State ex rel. Ashby Road Partners, LLC. v. State Tax Com'n, No. SC 89529.

CourtUnited States State Supreme Court of Missouri
Writing for the CourtPatricia Breckenridge
Citation297 S.W.3d 80
PartiesSTATE ex rel. ASHBY ROAD PARTNERS, LLC, et al., Appellants, v. STATE TAX COMMISSION of Missouri, Respondent, Philip Muehlheausler, Assessor of St. Louis County, Respondent.
Docket NumberNo. SC 89529.
Decision Date04 August 2009
297 S.W.3d 80
STATE ex rel. ASHBY ROAD PARTNERS, LLC, et al., Appellants,
v.
STATE TAX COMMISSION of Missouri, Respondent,
Philip Muehlheausler, Assessor of St. Louis County, Respondent.
No. SC 89529.
Supreme Court of Missouri, En Banc.
August 4, 2009.

[297 S.W.3d 81]

Byron E. Francis, Cynthia A. Petracek, Armstrong Teasdale LLP, St. Louis, for appellants.

Chris Koster, Attorney General, Mark E. Long, Assistant Attorney General, Paula J. Lemerman, Associate County Counselor, Patricia Redington, County Counselor, for respondents.

PATRICIA BRECKENRIDGE, Judge.


Commercial property owners1 appeal the Cole County circuit court's judgment denying their petition for a writ of prohibition. Property owners had asked the circuit court to issue a writ prohibiting the State Tax Commission of Missouri from requiring property owners to prove their

297 S.W.3d 82

properties' market values in proceedings on their complaints that the St. Louis County assessor assigned discriminatory assessments to their properties. This Court affirms the circuit court's judgment.

Factual and Procedural Background

Property owners assert that Philip Muehlheausler, assessor for St. Louis County, discriminated against them by assessing their properties at a higher percentage of true value2 in comparison with other similar commercial properties in the same taxing area. Each appellant alleges that its own property was assessed accurately at precisely 32 percent of its true market value, while other similarly situated properties were assessed at a lower percentage of true market value. After failing to obtain relief from the St. Louis County board of equalization, property owners filed individual complaints for review of assessment with the commission, which were consolidated. The hearing officer assigned to their cases issued an order requiring property owners to designate a lead case for each group for the purpose of determining market value and the assessment ratio.

Property owners filed an objection to this order, arguing it was unnecessary to require property owners to prove their properties' market values. Property owners argued that they do not dispute the assessor's determination of market value and that their only objection was to their properties' assessed values in relation to the assessment of other properties, which they argued had been undervalued systematically.3 Property owners contended that the assessor impermissibly would attempt to use their market value evidence to advocate a higher value for their properties. They asserted that section 138.0604 prohibits an assessor, in a hearing or trial of an appeal of a valuation assessment, from advocating for a higher valuation than the value originally set for that assessment period.

The hearing officer overruled their objections to the order, and the commission affirmed the hearing officer's order. The commission held that, to prove their discrimination claims, property owners were required to prove the true market values of their properties to determine the actual levels at which the properties had been assessed. The commission stated that property owners could show true market value through several methods, but that, regardless of the method, the true market value of property owners' properties is relevant and necessary to property owners' discrimination claims and must be proven.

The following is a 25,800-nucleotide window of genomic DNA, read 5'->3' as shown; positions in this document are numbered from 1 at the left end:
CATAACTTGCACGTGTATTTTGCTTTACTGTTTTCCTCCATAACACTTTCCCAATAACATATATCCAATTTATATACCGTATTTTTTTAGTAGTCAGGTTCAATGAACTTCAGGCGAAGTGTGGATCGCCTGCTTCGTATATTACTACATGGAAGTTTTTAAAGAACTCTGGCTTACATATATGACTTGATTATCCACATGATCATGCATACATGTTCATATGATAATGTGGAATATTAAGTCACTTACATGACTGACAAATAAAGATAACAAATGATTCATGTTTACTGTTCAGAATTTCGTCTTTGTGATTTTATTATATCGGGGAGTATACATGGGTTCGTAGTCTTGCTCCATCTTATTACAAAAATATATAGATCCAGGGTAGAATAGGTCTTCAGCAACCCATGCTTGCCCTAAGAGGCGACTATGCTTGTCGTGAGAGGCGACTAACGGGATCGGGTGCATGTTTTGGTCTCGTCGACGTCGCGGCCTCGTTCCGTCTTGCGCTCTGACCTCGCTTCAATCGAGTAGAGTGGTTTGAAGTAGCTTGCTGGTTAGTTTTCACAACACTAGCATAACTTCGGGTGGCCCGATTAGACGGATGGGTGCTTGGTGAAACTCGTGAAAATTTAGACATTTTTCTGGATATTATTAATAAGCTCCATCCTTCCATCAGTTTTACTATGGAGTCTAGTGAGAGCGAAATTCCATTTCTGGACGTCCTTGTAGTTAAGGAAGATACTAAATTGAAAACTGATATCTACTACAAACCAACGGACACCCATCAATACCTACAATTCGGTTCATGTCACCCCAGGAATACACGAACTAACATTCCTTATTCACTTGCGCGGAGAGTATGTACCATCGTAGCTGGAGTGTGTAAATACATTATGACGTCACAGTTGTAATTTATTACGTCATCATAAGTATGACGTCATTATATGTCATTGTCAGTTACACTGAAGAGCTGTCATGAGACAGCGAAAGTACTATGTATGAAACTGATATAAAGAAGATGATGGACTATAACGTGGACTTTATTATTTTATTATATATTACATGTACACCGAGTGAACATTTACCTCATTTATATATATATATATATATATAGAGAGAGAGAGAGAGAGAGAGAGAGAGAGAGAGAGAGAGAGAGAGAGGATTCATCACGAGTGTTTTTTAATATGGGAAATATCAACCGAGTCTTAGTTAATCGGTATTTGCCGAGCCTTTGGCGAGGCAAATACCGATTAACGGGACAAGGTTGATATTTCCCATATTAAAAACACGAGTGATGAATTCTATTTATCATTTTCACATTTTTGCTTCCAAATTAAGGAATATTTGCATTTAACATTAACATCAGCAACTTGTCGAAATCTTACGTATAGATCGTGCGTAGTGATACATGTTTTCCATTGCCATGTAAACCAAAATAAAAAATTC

Property owners then petitioned the circuit court for a writ of prohibition, alleging the commission acted in excess of its authority because it imposed a burden of producing evidence that not only was prohibited by section 138.060 but also was irrelevant in light of property owners not contesting their properties' assessed values.

297 S.W.3d 83

The circuit court issued a summons to the commission, and the commission filed a response to the petition as well as suggestions in opposition. The circuit court denied property owners' request for a preliminary writ of prohibition but set the case for hearing. The circuit court heard the matter and subsequently denied property owners' petition on the merits. After the court of appeals dismissed their appeal from that denial, this Court granted transfer. Mo. Const. art. V, sec. 10.

Standard of Review

"Prohibition is an original remedial writ brought to confine a lower court to the proper exercise of its jurisdiction." State ex rel. White Family P'ship v. Roldan, 271 S.W.3d 569, 572 (Mo. banc 2008). A writ of prohibition will issue to prevent "an abuse of judicial discretion, to avoid irreparable harm to a party, or to prevent an abuse of extra-jurisdictional power." State ex rel. Kinder v. McShane, 87 S.W.3d 256, 260 (Mo. banc 2002). A writ of prohibition is discretionary, however, and "`there is no right to have the writ issued.'" State ex rel. Wyeth v. Grady, 262 S.W.3d 216, 219 (Mo. banc 2008) (quoting State ex rel. Linthicum v. Calvin, 57 S.W.3d 855, 857 (Mo. banc 2001)).

Proceedings in Prohibition

The normal proceedings in prohibition established in Rule 97 are as follows: First, a relator initiates a proceeding by filing a petition for a writ of prohibition in the appropriate court. Rule 97.03. Next, the court considers the petition and determines if a preliminary order in prohibition should issue. Rule 97.04. If the court does not grant a preliminary order, the petitioning party then must file its writ petition in the next higher court. Atteberry v. Mo. Bd. of Prob. & Parole, 193 S.W.3d 444, 445 (Mo.App.2006). If the court, however, "is of the opinion that the preliminary order in prohibition should be granted, such order shall be issued." Rule 97.04. The preliminary order directs the respondent to file an answer within a specified amount of time, and it also may order the respondent to refrain from all or some action. Rule 97.05. If the court issues a preliminary order and a permanent writ later is denied, the proper remedy is an appeal. State ex rel. Am. Eagle Waste Indus. v. St. Louis County, 272 S.W.3d 336, 339 (Mo.App.2008).

The proceedings in this case differed from those anticipated by Rule 97. Here, property owners filed a petition for a writ of prohibition. The circuit court denied the request for a preliminary order and, instead, issued a summons. The commission argues that because no preliminary order was issued, property owners' only recourse is to file a writ petition in the next higher court.